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Sep 13, 2005

The Mote in God's Eye

So because I'm old, Robotech came on when I was 5. On the cable station it was broadcast from, they did something weird: showing only a few episodes of the third series before looping it back to the start of Macross. [I'm reasonably sure this was to cut out the appearance of a cross-dressing character.] Then the show vanished, and thanks to where I grew up, it never reappeared. So thirty something years later, robotech comes back on Netflix. Now the first series I found mindblowing - it's one of those things that having not seen it since I was a tiny bean I'd just end up typing out plot points in all-caps like "CHARACTERS ACTUALLY DIE" and "A ROMANCE BETWEEN A BLACK WOMAN AND A WHITE MAN IS TREATED AS SO NORMAL AS TO ESCAPE COMMENT, AND THIS WAS 1980 GODDAMNIT". I'd tried to watch the series once before, but the copy I had was heavily edited, and I had to give it up because I felt like scenes were missing. (They were.)

Anyway, despite having never seen the series in the interm, I was surprised at how well I remembered so much of the series. While to a five year old poo poo-tons of it didn't make sense, the visuals and certian character moments stuck with me. (Dramatic slow motion fall of a model plane to the floor.)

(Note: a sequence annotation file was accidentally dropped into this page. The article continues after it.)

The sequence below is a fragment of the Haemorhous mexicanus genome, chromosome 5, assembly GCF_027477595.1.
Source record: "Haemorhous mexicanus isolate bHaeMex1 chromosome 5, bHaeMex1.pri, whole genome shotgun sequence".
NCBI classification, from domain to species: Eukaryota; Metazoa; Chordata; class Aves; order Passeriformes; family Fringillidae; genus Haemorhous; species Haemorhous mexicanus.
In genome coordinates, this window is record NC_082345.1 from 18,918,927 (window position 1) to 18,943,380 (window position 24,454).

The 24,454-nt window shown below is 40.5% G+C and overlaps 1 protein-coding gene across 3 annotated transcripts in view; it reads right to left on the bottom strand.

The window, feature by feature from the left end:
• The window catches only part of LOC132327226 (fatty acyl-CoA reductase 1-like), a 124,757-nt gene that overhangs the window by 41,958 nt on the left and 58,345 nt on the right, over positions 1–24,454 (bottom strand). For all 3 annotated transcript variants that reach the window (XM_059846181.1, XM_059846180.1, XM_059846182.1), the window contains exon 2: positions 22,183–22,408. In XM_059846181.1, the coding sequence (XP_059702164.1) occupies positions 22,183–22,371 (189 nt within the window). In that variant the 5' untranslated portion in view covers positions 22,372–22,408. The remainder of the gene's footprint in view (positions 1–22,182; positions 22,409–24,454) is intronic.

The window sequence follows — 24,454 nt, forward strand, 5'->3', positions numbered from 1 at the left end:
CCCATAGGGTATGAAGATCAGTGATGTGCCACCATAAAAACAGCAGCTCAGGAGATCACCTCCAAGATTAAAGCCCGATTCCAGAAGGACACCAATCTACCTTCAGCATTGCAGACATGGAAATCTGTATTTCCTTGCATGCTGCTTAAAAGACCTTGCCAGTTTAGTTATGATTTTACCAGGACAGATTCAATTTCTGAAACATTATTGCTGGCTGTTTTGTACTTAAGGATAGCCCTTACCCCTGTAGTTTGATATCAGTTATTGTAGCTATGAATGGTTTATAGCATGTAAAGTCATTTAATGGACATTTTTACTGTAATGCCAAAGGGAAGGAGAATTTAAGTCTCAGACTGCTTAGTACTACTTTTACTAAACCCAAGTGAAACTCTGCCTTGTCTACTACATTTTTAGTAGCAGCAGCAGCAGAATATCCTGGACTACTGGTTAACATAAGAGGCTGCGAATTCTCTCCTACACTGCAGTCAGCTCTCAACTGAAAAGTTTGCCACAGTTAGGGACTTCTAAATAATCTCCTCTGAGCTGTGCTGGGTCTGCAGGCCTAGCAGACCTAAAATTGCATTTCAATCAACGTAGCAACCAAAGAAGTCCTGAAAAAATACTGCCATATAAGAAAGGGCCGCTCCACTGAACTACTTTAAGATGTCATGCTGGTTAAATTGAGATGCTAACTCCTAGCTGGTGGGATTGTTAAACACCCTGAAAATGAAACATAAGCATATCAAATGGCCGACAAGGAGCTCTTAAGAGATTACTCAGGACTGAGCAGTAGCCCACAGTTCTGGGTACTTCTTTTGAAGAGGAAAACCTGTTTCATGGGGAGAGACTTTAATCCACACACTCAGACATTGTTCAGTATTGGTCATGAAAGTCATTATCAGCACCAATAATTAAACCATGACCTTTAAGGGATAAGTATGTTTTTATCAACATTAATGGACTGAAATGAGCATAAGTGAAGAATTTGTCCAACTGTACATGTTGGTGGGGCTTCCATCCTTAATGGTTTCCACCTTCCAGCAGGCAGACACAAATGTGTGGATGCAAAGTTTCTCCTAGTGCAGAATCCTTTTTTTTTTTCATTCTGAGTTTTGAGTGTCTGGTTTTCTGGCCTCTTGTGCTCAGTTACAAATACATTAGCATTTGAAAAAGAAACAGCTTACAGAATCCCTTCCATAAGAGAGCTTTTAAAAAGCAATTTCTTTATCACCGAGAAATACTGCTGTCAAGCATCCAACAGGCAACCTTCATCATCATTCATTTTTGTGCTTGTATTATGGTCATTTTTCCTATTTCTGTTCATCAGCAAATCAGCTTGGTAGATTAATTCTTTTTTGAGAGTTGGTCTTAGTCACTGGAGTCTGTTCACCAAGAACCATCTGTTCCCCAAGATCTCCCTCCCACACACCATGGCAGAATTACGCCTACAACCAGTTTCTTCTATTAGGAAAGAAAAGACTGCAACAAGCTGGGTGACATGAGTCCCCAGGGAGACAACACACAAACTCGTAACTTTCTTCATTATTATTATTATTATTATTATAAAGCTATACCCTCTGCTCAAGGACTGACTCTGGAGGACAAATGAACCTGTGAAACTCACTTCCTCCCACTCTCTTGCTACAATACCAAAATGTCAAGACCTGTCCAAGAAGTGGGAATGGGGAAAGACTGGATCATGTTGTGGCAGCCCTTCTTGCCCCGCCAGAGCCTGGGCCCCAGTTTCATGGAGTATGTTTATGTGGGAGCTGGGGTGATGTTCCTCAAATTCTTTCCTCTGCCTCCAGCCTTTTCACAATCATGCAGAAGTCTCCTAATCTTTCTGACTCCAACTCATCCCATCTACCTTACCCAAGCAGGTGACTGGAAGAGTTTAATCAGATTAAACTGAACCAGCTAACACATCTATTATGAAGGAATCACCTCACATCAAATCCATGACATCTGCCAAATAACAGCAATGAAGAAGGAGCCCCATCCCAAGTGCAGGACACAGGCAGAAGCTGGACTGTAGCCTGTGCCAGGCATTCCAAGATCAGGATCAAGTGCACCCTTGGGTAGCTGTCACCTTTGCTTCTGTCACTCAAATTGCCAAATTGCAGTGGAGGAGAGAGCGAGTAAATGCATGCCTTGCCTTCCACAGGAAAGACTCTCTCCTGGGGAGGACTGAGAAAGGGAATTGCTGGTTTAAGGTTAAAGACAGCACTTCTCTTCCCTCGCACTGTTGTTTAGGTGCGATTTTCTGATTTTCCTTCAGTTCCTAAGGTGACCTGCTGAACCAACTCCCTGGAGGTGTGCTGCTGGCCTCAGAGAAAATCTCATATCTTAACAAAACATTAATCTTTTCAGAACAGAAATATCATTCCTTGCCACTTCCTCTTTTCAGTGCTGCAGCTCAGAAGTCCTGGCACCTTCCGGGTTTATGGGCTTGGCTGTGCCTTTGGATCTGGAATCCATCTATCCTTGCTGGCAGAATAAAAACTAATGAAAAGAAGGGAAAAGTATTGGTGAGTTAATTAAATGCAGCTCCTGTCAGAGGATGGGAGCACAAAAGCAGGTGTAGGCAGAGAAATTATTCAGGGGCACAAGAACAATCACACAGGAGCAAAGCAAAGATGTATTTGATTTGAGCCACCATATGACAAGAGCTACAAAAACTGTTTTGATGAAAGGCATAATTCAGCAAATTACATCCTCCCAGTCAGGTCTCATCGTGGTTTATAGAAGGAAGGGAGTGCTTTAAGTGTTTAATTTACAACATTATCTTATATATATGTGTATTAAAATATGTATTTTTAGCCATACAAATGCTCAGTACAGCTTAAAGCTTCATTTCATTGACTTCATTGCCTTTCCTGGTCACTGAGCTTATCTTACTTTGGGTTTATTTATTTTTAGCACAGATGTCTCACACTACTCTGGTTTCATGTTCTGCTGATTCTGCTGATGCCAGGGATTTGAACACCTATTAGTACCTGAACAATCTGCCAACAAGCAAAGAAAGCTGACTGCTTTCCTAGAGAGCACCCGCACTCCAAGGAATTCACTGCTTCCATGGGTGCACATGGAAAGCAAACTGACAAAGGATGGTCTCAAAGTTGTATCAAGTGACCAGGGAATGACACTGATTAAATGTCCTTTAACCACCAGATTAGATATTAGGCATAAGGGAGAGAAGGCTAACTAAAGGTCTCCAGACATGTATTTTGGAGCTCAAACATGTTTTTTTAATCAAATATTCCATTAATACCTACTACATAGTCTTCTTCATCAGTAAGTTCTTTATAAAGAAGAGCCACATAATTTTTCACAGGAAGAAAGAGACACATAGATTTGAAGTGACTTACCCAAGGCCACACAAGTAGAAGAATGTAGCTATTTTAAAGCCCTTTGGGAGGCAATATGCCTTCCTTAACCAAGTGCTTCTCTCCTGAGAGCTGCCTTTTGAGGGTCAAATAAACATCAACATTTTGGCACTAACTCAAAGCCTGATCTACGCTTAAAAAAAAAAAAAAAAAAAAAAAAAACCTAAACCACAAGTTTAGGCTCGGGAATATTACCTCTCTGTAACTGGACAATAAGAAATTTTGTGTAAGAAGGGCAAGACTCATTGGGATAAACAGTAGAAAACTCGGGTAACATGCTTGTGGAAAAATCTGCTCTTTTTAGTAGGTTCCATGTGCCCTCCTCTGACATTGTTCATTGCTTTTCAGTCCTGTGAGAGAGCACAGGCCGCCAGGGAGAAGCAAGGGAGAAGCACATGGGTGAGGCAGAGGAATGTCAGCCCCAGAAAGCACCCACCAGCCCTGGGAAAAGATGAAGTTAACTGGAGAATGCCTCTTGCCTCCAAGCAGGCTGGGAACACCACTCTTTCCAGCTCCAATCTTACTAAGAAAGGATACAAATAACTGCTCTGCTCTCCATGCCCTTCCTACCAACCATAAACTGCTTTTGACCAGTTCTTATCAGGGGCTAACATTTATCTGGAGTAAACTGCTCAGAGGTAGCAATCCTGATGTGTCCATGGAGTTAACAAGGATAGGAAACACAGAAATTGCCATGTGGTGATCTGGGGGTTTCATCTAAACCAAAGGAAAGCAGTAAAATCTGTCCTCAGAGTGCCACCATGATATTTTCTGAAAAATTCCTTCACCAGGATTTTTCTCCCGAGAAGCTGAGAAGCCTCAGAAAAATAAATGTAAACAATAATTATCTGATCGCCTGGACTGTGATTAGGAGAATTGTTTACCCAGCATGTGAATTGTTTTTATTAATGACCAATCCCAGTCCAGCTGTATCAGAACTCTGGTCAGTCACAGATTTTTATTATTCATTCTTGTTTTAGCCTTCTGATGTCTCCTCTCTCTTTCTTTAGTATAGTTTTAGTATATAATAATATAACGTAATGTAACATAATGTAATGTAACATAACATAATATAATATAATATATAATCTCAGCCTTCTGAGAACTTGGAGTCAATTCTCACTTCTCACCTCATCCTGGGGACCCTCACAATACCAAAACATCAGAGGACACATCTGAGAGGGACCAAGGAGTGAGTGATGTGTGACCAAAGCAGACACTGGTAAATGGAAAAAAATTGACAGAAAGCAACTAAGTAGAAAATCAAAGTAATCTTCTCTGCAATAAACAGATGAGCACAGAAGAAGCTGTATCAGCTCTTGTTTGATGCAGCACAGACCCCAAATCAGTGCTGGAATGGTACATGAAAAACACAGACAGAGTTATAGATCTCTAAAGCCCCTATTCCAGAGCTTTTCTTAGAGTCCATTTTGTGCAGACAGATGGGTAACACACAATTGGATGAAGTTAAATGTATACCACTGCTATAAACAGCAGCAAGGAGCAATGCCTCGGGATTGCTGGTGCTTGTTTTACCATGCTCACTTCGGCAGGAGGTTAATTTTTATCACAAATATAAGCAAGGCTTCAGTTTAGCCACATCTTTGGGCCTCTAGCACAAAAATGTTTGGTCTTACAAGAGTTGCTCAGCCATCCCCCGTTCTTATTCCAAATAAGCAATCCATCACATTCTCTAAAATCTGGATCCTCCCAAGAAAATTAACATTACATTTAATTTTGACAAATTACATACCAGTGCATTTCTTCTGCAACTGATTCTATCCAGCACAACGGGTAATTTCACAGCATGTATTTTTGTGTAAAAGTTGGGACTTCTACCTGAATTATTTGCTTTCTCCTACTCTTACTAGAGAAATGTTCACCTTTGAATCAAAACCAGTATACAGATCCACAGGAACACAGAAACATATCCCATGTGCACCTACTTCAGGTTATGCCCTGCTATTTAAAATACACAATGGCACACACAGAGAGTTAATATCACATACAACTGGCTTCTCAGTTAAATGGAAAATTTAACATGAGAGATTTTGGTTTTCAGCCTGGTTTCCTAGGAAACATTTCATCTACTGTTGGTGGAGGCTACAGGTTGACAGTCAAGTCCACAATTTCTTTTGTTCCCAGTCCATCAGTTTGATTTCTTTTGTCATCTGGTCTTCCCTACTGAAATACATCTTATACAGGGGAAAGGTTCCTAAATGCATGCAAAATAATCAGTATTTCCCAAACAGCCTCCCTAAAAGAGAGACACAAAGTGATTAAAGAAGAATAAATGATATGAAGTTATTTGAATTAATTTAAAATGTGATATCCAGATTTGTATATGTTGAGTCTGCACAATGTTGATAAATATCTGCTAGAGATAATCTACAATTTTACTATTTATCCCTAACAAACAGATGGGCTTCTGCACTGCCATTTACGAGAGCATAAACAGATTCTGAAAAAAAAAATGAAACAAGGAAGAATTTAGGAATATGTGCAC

The second series, I slogged through - it's mostly dull and bad. BUT! There was one moment that I remembered with perfect fidelity: that weird song one of the alien tripart girls sings. Now I'd never seen "battle cool mechs personality disorder main character" from the age of five, but somehow the one good bit was still remembered. Anyway, it got me thinking that maybe kids do absorb the good stuff in media, even if they don't understand it, and that maybe the good stuff has some sort of net effect, even if it is forgotten about by the child.

For non Macross little moments, I recently read The Fifth Head of Cerberus by Gene Wolfe. In the first novella, the main character at one point sees a picture of an ancestor as a kid on earth with their parents. The main character, who is in most ways extremely privileged, wonders at the strange mansion behind them - it was low and long, with a series of porches done in completely different styles. (Our narrator doesn't put together as we do that this is a street of row houses.) Later, the character is put into a labor-camp style prison for years for murdering his father. Finally, he's taken to a camp with good food and hot showers, and is examined by a board. He puts it together that he's about to see "the slave markets of his hometown again." Now, at first this reads like "I'm about to be enslaved." But I realized this was not what the character meant: he was overjoyed that soon he'd see that old, familiar slave market. His class is such that he never worries about enslavement, to the point that he can be nostalgic about slave markets rather than terrified of them.


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